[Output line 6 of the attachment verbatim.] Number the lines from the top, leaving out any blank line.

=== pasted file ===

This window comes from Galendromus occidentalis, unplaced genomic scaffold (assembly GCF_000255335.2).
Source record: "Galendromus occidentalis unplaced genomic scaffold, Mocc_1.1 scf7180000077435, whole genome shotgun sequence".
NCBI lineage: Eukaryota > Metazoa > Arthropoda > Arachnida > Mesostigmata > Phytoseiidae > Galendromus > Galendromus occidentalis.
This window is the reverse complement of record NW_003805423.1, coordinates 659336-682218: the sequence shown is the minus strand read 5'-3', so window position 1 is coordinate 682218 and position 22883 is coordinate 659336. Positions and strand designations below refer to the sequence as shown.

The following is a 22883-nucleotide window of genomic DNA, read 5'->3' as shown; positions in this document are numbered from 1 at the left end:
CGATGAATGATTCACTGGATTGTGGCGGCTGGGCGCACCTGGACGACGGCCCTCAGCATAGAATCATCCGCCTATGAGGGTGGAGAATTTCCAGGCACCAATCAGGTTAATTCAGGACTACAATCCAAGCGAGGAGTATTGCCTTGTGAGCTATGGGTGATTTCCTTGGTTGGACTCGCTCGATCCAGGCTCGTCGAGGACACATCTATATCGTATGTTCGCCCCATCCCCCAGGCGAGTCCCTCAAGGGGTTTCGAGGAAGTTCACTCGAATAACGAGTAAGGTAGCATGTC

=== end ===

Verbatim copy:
CGATGAATGATTCACTGGATTGTGGCGGCTGGGCGCACCTGGACGACGGCCCTCAGCATAGAATCATCCGCCTATGAGGGTGGAGAATTTCCAGGCACCAATCAGGTTAATTCAGGACTACAATCCAAGCGAGGAGTATTGCCTTGTGAGCTATGGGTGATTTCCTTGGTTGGACTCGCTCGATCCAGGCTCGTCGAGGACACATCTATATCGTATGTTCGCCCCATCCCCCAGGCGAGTCCCTCAAGGGGTTTCGAGGAAGTTCACTCGAATAACGAGTAAGGTAGCATGTC